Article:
The so-called dark web, a catch-all phrase covering the parts of the internet not indexed by search engines, is the stuff of grim legend. But like most legends, the reality is a bit more pedestrian. That’s not to say that scary stuff isn’t available on dark web websites, but some of the whispered horror stories you might’ve heard don’t make up the bulk of the transactions there.

We spoke to some security pros who offered to give us a bit of a guided tour of the web’s nether regions. Hopefully it will demystify things a bit.

Here are ten things you might not know about the dark web.

New dark web sites pop up every day…

A 2015 white paper from threat intelligence firm Recorded Future examines the linkages between the Web you know and the darknet. The paths usually begin on sites like Pastebin, originally intended as an easy place to upload long code samples or other text but now often where links to the anonymous Tor network are stashed for a few days or hours for interested parties. 

While searching for dark web sites isn’t as easy as using Google—the point is to be somewhat secretive, after all—there are ways to find out what’s there.  The screenshot below was provided by Radware security researcher Daniel Smith, and he says it’s the product of “automatic scripts that go out there and find new URLs, new onions, every day, and then list them. It’s kind of like Geocities, but 2018″—a vibe that’s helped along by pages with names like “My Deepweb Site,” which you can see on the screenshot.

fresh onions Daniel Smith

…and many are perfectly innocent

Matt Wilson, chief information security advisor at BTB Security, says that “there is a tame/lame side to the dark web that would probably surprise most people. You can exchange some cooking recipes—with video!—send email, or read a book. People use the dark web for these benign things for a variety of reasons: a sense of community, avoiding surveillance or tracking of internet habits, or just to do something in a different way.”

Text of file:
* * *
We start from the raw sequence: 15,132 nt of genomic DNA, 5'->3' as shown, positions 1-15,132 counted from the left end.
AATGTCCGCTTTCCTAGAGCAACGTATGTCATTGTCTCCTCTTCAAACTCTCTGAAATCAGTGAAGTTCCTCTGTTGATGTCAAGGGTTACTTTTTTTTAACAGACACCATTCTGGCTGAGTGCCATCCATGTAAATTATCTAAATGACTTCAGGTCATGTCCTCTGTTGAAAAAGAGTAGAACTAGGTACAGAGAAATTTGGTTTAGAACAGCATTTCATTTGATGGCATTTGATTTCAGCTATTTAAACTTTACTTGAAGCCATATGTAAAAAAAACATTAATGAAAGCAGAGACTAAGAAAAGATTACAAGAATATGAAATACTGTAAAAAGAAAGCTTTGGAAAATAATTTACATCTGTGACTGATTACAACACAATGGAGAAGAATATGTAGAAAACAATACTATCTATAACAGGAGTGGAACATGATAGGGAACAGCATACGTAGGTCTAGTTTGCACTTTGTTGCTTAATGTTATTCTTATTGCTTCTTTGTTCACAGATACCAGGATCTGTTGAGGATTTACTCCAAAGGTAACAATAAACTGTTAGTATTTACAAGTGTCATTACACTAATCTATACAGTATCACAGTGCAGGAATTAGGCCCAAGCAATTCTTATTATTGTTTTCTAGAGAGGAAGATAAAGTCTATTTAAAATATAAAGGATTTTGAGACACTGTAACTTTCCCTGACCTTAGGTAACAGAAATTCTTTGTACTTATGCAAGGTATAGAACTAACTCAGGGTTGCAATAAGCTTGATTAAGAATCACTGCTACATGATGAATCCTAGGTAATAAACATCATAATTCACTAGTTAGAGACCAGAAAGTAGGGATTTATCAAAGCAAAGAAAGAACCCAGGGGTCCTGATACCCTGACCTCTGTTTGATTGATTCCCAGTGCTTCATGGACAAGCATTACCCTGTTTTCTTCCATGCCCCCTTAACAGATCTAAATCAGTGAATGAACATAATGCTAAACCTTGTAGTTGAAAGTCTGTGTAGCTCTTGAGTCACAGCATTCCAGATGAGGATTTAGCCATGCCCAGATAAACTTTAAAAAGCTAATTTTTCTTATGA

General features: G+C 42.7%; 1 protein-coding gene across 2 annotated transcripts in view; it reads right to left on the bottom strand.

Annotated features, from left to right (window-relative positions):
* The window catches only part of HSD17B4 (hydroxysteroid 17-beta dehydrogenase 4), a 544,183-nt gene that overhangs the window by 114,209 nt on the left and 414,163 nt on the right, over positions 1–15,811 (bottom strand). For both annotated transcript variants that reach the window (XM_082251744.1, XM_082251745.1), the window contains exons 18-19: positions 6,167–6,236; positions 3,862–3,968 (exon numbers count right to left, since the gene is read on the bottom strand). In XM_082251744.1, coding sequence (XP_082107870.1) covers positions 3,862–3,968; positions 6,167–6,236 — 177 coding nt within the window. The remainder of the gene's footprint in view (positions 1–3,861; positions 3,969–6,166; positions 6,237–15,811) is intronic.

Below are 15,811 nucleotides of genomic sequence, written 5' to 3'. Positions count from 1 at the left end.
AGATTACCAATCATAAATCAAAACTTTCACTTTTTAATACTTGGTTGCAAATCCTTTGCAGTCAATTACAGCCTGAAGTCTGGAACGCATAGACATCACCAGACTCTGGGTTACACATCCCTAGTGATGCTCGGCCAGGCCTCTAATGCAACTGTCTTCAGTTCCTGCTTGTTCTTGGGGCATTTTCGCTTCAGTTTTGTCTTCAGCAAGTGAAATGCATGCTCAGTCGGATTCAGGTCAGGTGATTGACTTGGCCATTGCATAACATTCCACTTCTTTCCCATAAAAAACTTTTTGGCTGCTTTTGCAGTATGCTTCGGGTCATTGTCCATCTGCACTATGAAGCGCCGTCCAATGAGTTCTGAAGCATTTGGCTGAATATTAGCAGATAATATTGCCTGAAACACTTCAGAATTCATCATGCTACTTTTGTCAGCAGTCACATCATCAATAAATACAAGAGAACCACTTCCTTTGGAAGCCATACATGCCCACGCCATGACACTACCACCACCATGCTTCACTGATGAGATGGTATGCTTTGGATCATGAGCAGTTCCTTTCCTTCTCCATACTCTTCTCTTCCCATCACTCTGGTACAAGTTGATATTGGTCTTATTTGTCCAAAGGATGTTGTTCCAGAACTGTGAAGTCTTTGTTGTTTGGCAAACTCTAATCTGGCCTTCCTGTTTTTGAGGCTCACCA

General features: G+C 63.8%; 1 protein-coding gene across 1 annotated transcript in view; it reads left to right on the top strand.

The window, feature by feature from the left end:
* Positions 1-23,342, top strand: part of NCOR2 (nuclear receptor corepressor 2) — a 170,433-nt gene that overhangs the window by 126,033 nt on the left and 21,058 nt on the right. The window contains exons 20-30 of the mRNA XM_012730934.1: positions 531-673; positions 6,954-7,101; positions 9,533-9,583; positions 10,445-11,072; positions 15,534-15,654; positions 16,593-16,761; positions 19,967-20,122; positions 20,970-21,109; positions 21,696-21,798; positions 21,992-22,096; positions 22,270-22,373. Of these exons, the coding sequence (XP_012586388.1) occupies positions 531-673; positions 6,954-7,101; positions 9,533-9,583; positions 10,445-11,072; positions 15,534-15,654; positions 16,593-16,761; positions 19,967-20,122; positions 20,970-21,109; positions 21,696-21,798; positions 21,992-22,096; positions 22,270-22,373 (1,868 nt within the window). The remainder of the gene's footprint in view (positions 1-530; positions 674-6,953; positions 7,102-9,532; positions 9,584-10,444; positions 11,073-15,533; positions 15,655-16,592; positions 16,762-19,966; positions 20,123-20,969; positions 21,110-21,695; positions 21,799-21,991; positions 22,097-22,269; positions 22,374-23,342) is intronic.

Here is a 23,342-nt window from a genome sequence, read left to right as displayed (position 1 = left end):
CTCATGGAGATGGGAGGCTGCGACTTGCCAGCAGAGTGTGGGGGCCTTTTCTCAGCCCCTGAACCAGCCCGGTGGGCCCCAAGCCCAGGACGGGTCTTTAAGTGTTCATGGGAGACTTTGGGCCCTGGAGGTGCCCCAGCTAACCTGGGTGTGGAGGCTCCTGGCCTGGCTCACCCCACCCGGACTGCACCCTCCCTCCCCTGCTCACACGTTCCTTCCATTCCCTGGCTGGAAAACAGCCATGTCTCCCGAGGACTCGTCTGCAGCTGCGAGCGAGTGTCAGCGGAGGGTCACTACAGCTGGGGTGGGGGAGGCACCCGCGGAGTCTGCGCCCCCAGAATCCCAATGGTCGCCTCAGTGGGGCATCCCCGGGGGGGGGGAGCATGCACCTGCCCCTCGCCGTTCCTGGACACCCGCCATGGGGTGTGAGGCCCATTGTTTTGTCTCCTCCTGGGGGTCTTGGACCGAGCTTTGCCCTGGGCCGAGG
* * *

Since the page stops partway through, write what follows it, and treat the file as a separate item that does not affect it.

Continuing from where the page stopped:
It’s worth remembering that what flourishes on darknet is material that’s been banned elsewhere online. For example, in 2015, in the wake of the Chinese government cracking down on VPN connections through the so-called “great firewall,” Chinese-language discussions started popping up on the darknet — mostly full of people who just wanted to talk to each other in peace.

Radware’s Smith points out that there are a variety of news outlets on the dark web, ranging from the news website from the hacking group Anonymous to the New York Times, shown in the screenshot here, all catering to people in countries that censor the open internet.

nytimes Daniel Smith

Some spaces are by invitation only

Of course, not everything is so innocent, or you wouldn’t be bothering to read this article. Still, “you can’t just fire up your Tor browser and request 10,000 credit card records, or passwords to your neighbor’s webcam,” says Mukul Kumar, CISO and VP of Cyber Practice at Cavirin. “Most of the verified ‘sensitive’ data is only available to those that have been vetted or invited to certain groups.”